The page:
When Loulou returned to her flat in Holland Park to which they downsized from the sprawling Farringdon loft a few years after I lived there, I walked it out to the National Portrait Gallery taking roads through which I had not yet traversed--such as Seven Dials. They brought me to a side street that I had never explored and allowed me finally to find the theater, tucked away from general view called St. Martin's Theater where the world's longest running play has been performed for about 60 years--Agatha Christie's The Mousetrap. Every year when I come to London, I resolve to see it--and yet I never have! I popped in to find out if they do Day Tickets and I was told that they do! Well, sometime in October, when I am living in a place to which I am not afraid to return at night, I shall get a ticket and see it.
I love these little lanes that have developed over the years in this area. They are filled with one-of-a-kind shops that make browsing such a pleasure. I discovered that Pierre Herme has one of his patisseries in this area--perhaps when Chriselle is here, we shall have a little sampling session of his goodies. He was the one who developed macarons while he worked with Laduree in Paris. I always regretted that I never did taste his macarons at his own patisseries while in Paris--well, here in London, I now have the chance as he is not yet on the other side of the Atlantic.
At the National Portrait Gallery:
I finished browsing through the 20th Century collection at the National Portrait Gallery today. I paused reverentially at the portraits of some of my favorite people--the racy Bloomsbury Group of writers and artists such as Virginia Woolf, her sister--the artist Vanessa Bell--E.M. Forster and Lytton Strachey. It is said of them that they wrote in circles, lived in squares and had relationships in triangles! How very true! Still, they produced exquisite works of art and it is still on my To-Do List to visit the Woolf estates at Monks House and Charleston in Sussex (I have plans to go with my friend Michelle on a day trip in October).
One of the great pleasure of browsing through the 20th century was finding the portrait of the scientist John Desmond Bernal, whose grand-son Paul Bernal I happen to follow on Twitter and who is a Professor at the University of East Anglia. I tweeted Paul to confirm that the portrait was of his grandfather and indeed it was! What an honor for the entire Bernal family! Other than this 'known' person, the only person I have ever met who happens to be in the NPG is Salman Rushdie--his portrait is by Bhupen Khakkar whose retrospective is currently on at the Tate Modern!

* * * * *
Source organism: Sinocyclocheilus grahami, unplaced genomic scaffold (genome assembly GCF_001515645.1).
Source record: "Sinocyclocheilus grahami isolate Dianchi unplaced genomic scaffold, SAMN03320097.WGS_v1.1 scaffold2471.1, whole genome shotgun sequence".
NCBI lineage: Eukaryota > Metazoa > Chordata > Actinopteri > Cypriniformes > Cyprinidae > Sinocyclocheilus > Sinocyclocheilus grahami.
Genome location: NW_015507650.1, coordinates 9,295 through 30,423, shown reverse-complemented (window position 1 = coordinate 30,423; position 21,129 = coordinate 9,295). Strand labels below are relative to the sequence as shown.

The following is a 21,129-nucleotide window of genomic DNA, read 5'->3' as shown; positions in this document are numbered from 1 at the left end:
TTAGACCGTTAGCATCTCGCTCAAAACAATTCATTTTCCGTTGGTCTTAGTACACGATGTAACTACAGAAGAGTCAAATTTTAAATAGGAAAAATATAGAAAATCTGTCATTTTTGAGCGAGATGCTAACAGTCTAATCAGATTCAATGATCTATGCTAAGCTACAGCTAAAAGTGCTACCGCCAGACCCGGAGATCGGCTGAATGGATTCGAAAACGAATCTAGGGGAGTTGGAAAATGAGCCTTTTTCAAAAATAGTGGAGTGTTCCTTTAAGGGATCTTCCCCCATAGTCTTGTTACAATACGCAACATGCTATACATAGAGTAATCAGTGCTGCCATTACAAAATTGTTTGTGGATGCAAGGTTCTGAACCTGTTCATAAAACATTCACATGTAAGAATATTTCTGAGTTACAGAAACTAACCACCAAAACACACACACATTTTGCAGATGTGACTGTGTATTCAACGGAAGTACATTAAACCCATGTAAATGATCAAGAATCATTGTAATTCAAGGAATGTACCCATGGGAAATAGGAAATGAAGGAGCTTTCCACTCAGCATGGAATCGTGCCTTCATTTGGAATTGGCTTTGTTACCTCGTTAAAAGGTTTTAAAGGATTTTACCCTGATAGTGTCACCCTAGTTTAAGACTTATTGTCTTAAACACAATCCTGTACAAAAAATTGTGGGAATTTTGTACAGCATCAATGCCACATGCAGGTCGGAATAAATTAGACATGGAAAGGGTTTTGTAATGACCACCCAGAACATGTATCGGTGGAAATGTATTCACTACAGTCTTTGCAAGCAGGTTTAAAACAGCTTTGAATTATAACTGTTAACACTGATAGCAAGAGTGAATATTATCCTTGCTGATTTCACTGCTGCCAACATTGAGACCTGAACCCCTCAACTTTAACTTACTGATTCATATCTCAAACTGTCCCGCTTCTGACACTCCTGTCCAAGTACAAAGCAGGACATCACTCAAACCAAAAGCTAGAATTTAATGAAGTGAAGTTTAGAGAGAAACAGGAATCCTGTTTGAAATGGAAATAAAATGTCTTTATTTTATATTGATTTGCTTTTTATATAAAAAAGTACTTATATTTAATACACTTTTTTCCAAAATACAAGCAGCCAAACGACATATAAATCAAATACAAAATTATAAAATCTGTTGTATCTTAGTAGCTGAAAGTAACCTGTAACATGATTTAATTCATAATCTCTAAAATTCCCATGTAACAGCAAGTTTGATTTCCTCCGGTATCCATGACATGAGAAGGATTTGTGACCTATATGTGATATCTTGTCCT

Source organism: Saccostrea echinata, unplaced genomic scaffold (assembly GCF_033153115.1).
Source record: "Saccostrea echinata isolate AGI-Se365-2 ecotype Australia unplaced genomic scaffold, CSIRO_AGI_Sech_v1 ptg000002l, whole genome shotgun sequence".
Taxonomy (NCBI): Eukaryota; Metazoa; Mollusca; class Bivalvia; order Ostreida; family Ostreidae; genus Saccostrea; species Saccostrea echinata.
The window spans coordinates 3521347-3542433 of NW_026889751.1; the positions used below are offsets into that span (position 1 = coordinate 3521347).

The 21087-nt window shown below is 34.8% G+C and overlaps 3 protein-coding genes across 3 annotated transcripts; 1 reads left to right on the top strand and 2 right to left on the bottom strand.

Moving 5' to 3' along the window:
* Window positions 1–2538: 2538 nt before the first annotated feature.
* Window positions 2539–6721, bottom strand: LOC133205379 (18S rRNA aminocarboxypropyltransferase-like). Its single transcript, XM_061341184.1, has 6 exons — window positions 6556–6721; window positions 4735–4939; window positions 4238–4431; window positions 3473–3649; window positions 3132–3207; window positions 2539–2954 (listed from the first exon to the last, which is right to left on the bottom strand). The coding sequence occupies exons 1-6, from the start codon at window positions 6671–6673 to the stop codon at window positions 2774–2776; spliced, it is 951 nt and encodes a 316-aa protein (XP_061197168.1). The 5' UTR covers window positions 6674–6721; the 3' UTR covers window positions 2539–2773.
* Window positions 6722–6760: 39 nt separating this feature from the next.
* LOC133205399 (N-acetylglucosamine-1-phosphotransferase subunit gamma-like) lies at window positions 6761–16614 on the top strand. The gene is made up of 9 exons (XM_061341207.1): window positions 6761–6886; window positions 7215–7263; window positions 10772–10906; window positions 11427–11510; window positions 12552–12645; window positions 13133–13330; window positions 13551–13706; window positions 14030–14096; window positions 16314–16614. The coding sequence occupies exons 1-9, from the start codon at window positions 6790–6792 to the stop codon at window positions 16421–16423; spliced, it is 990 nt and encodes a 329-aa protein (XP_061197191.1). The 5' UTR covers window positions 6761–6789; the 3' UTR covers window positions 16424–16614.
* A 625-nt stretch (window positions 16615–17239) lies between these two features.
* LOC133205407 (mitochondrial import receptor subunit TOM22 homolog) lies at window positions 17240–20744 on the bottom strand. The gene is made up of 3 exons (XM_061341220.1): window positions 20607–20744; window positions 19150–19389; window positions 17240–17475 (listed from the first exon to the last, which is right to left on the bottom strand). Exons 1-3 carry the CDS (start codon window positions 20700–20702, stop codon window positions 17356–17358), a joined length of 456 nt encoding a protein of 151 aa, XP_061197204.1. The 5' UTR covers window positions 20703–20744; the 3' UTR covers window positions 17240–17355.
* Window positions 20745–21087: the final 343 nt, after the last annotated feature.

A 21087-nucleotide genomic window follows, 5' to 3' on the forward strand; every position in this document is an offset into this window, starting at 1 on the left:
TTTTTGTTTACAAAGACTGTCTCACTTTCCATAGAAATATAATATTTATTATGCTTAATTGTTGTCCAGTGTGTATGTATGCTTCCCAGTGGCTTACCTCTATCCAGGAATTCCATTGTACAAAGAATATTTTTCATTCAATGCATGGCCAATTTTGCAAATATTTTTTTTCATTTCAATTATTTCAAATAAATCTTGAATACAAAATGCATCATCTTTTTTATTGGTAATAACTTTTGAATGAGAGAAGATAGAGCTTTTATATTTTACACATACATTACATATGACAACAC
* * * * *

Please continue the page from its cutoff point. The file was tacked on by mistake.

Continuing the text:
By 6.00 pm, I had completed my careful review of the Gallery--a place I thoroughly love and to which I can return endlessly.
Off for Evensong to St. Sepulchre Church:
Yesterday, my rambles on Snow Hill had taken me to the Church of St. Sepulchre from where the Knights would ride out on the Crusades. I thought it would be good to get a peep inside and since they had announced Evensong at 6. 30 pnm on Tuesday night, I thought I would spend part of the evening in prayer.
Accordingly, I took a bus from Charing Cross Road and got to Thames CityLink. The church was open and fully lit but at 6. 25, there was not a soul in sight but for a organist tinkering with the keys high up in the loft. Naturally, there was no Evensong. It is possible, however, that Evensong is only held on Sundays.
I had a chance, of course, to tour the interior of the church. It has beautiful stained glass windows, one of which commemorates the sea voyage of John Smith to the New World in 1607. While it is one of the oldest city churches, it suffered immense damage during the Great Fire and the Blitz. What we see today, therefore, is a modern-day re-built version although if you look closely at the base you will see that the foundations are far more antiquated. It also has some lovely Renaissance paintings which are striking.
Back Home for Dinner, TV and Bed:
Well, it was still bright when I got home on the No. 8 bus to Bethnal Green with a connection to the 309 to bring me right opposite my place. I put together an early dinner--an omlette filled with vegetables and a cheese scone that was all very filling. I watched the revived version of a show I had loved called Cold Feet. Back on small screens after 13 years with almost the entire cast except Helen, it is as if they never left. I also finally finished watching Beck--a really good Swedish show that has English sub-titles. Thank heavens for my laptop. I cannot imagine what my evenings would have been like without televised entertainment.
It was about 10. 30 pm when I settled down to sleep. The day had been hotter than the past ones, my bedroom was uncomfortably hot again and, as I feared, I did not have a very pleasant a night.
Tomorrow, I leave for Scotland...there will be a lot to do then...
Until tomorrow, cheerio...